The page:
The weather in London is getting a little colder, the nights are drawing in, and the thoughts of the television schedulers turn to the Christmas season's entertainment. Time was we couldn't wait for the TV Times. But enough of the British sentimentality. And moving on to, British sentimentality.

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This week, the Bishop of Oxford, Bishop Harries decided it would be in the best spirit of inclusion and welcome to incorporate tracts from the Quran into the next royal coronation ceremony. It is a charming thought. And one not at all meant to curry favour with Britain's ever growing Muslim community. Yet to be really inclusive, we shouldn't forget those in Britain who are already well integrated into the British way of life. The Sikhs, the Hindus, the Buddhists and, of course, the Jews. And then there are those more traditional British spiritual faiths that we mustn't forget like Quakers, Druids and, well, atheists. I think the TV Times Coronation Celebration Special Issue will be featuring a Coronato-thon of a show with hours of tracts from every faith.

In a further complication, how does Bishop Harries see this working out for the inclusion aspect? In the synagogues around Britain Jews say prayers of wellbeing for the Royal Family, the British government and the British Armed Forces every Shabbat. This is integration and respect for ones adopted community at its best. In other examples, Hindus and Sikhs have long shown their loyalties at their temples to their environment and the nation where they are free to practice their faith without trepidation or threat. Yet on several occasions the suggestion of putting such patriotic narratives into the mosques has been firmly batted back. This lack of reciprocation suggests that Bishop Harries welcome and inclusion is not a two way street.

But back to our fascination with the weather and as it gets decidedly chillier in London, David Cameron took the opportunity to go somewhere even colder. The PM went off to a very frosty Poland. He went to visit Auschwitz. Unquestionably, any man or woman who visits there is compelled to reassess their values and to address their perspectives of humanity. David Cameron didn't need words to justify his visit. His actions spoke for him. He wanted to reflect and be touched by horror. At a time when we see the heinous cruelty with ISIS, (as Canon Andrew White points out, this is an organization which is driven without any notion of negotiation towards the destruction of all that disagree or do not meet with their philosophy, nihilists or new age Nazis if you like) maybe the PM wanted to come face to face with the evil so as to understand it better. A chill wind that might blow some good.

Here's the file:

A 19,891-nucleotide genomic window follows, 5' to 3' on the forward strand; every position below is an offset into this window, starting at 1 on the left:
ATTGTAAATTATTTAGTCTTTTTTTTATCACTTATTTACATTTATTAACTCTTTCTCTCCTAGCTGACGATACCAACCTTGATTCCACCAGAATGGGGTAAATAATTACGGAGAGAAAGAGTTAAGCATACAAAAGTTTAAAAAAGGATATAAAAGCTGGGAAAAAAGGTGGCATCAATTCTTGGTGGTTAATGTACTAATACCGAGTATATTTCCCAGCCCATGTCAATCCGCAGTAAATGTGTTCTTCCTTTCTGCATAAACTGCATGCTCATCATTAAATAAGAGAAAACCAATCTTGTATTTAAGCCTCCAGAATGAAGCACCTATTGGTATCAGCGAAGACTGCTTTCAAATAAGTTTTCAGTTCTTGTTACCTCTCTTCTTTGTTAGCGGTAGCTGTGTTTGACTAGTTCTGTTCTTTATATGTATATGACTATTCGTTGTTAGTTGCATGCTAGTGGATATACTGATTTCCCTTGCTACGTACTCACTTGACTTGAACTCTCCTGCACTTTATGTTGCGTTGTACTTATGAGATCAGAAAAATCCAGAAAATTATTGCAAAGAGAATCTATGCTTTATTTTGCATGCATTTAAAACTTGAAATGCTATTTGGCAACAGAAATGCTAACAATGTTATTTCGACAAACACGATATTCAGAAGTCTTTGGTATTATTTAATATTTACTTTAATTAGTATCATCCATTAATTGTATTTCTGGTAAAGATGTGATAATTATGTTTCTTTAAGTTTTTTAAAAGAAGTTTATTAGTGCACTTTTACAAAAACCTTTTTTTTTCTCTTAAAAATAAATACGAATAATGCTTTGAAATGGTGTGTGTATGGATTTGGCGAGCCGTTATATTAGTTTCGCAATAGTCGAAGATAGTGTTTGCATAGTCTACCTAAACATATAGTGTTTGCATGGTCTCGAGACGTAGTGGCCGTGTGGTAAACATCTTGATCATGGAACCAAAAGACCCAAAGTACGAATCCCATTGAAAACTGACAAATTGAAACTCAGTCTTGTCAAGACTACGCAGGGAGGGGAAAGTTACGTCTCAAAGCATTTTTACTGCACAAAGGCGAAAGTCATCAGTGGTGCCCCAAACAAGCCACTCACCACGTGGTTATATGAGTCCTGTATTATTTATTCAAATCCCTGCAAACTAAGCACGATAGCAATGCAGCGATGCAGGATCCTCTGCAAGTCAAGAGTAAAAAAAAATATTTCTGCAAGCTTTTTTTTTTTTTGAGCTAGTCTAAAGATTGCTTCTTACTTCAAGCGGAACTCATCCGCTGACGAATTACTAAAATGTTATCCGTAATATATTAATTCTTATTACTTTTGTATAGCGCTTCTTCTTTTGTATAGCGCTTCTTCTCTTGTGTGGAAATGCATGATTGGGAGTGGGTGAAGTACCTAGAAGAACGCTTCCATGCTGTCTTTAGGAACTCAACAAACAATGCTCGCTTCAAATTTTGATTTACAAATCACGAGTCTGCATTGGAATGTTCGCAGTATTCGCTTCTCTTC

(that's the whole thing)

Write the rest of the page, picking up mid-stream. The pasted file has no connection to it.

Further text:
He promised to assess how the Holocaust is taught here in the UK and ensure it remains prominent and relevant in our educational curriculum. But also, it was apparent he reached out to the Jewish community here in the UK to remind us that he stands by us. Anti Semitism is rife and his actions reaffirm his real determination to address this. It is not some vote grabbing headline or antic; it is the continued reinforcement of David Cameron's moral belief. If he wanted to grab votes he might simply take the left's tactic of appealing to the masses and joining the Miliband-wagon of anti Israel rhetoric to ensure he curries favour with the pro Palestinian lobby. It is a sentiment not lost on the Jewish voting public which is pulling away from its Labour roots in droves.

Finally, the ever erudite Daniel Finklestein got a rather cold reception in some quarters for daring to go all "Jewish humour" on us in The Times. A pity that some couldn't enjoy some good ol' fashion Yiddisher self deprecation. Fantastic and very old school.

"30 Reasons why I like being a Jew". Amongst his amusing musings were:

2 Jews, 3 opinions and 4 cars. We're never short of a lift home.

Chickensoup with matzo balls. One way to tell a Jew from a gentile. If you are Jewish, chickensoup is one word.

What's the difference between a Jew and a non Jew. A non Jew pays retail.

But numbers 29 and 30 were, I would suggest, on a level with Richard Pryor's re-appropriation of the N-word. The last two reasons why Daniel (and I) like being a Jew
29. Control of the media

30. And Control of the international banking system

If there has been a 31st, it might have been "Being a Zionist". But unfortunately here in the UK, the Z-word is still a little tougher to sell. Even to Jews.

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